This was a query to the Marklin Mailing List and the resolution of the problem.

From ebcacsk at Wed Dec 6 12:20:00 1995
Subject: Very strange Z-scale problem

I have the track cleaning wagon (car, motor car/wagon or whatever is the correct term), the yellow one where some of the wheels clean the rails, Märklin no. 8802. By the way it works well for track cleaning.

A couple of days ago I decided to run it over switches (points?). The ones with one straight and one curved part are no problems, but the double curved ones are.

I hooked up (this was a test only) right and left hand double curved points (switches?) with a piece of straight track in between. The power is fed through a connection rail in this straight part. At the other end of both points I added some curved track. Not a complete loop. Impossible to draw but I hope you get the picture.

I drove the cleaning wagon back and forth on both the inside and outside track of both points - no problems whatsoever. I then turned the cleaning wagon around so it was pointing in the opposite direction. Outside track no problem, inside track on both points big problems - sparks and I think some sort of short circuiting, complete stop. This happened on both switches. When the wagon approaches the point from the left, for example, it does not stop at the same place as it would approaching from the right. There is a gap of 0.5 to 1 cm between these two cases. But the problem is irrespective of if it is a right or left hand point, as long as the wagon is pointing in the 'wrong direction'.

I've spent two evenings trying to figure out what is wrong, but I've not been able to.

Has anyone experienced the same problem? Are the electronics in it such that the polarity is important? I have no problems with other engines.

Thanking you all in advance.


From Jvuye at Wed Dec 6 16:20:51 1995
Subject: Re: Very strange Z-scale problem

I have never expereinced this type of problem in Z, although the track cleaning 'Schienenbus" really works well only in one direction (the big cleaning wheels in front) but the problems I had related to derailments, not shorts.

I will try to reproduce your experiment and see if anything comes out.

I won't be able to try that before the week end, though. Maybe someone will come up with an answer before then.

In the mean time, you may want to reproduce the problem with the Schienenbus body removed: when it stops on the short, you may be able to have a better look at the details of which shorts what. Since the only difference for this vehicle is these big cleaning wheels, I'd take a really close look there.

I gather from your message that you did not experience any trouble with other engines, right?

I'll let you know if I find anything.

Jacques Vuye
San Jose CA

From ebcacsk at Fri Dec 8 10:41:21 1995
Subject: Re: Very strange Z-scale problem now solved

The problem has been solved!!

I followed Jacques Vuye's advice (posted in a mail a few days ago) and removed the body shell. This way one sees all the wheels more clearly. I suspected, as Jacques did, that the large wheel in front was causing a short circuit somehow. A close study of the front wheels showed that they were not dead center on the wagon. So I placed a small piece of plastic between one of the wheels and the chassis to center the wheel pair. No luck, still sparks and short circuit.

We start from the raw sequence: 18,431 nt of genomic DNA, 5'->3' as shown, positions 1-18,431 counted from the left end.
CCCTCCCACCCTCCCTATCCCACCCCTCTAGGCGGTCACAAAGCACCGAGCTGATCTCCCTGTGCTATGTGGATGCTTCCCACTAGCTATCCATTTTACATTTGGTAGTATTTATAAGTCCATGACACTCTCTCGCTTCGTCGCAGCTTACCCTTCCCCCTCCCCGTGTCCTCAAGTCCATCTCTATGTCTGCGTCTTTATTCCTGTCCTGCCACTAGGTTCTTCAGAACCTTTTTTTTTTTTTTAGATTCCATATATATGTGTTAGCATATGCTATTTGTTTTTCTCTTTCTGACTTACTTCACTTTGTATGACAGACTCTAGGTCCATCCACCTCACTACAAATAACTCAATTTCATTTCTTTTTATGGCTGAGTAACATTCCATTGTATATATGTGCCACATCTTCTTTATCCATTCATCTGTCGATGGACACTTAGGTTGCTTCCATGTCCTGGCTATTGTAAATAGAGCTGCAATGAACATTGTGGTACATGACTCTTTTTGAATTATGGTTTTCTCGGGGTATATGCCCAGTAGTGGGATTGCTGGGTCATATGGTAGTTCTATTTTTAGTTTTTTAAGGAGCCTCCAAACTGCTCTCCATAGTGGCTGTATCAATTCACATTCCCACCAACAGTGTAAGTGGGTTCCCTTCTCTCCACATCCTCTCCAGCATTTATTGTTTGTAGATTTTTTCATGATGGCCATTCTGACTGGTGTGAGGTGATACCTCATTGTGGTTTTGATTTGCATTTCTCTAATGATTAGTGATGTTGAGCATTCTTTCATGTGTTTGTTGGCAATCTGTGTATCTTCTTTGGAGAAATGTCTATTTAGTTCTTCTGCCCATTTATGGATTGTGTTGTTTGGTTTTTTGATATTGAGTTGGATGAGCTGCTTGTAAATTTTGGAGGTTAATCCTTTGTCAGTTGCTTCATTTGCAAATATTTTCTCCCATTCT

I then looked very carefully and noted that the sparks eminated at the rollers just behind the large front wheel. By rollers I mean the second wheel pair without flanges. I removed the bottom plate, removed the rollers and then replaced the bottom plate. No longer any problems, back and forth in both directions with no sparks or short circuit.

From this I concluded that the problems were with the rollers. They looked perfectly o.k. Then I removed the bottom plate again and looked very carefully at the place where the rollers are sited in the chassis. On each side of the chassis at this point there is a short copper strip used for electricity pickup. These strips run from the top down. They are to be placed inside the roller wheels, where they press out and rub against the inside of the wheels, this is the correct positioning. But these strips are so short that one can place the rollers in the chassis with the strips pressing against the top of the wheel. When the bottom plate is in place the roller wheels are then pressed down, only a minute bit - a fraction of a millimeter, this is all the play/tolerance there is.

With the roller wheels sited properly the wagon ran like a dream.

The problem was caused by the following (I am making some assumptions). Current pick up at the center of a point should be from the wheel flanges only, this I assume from looking closely at a point and noting how the track and the small bits of electricity conducting metal strips are placed. With the roller wheel sited properly the roller wheels ride clear of the tracks at these parts of the point. Incorrectly sited they are pressed down and as they are much much wider than the flanges, they have caused a short circuit between two parts of the point. (At some place in the point the +ve and -ve current are separated by less than a millimeter, if my assumption on how the currect flows is correct). I assume that originally one side of the roller was sited correctly and the other not, this explains why it ran with no problems one way, but with lots of problems the other.

I hope I have not been too long winded, and that this may be of some help to Z-scale users.


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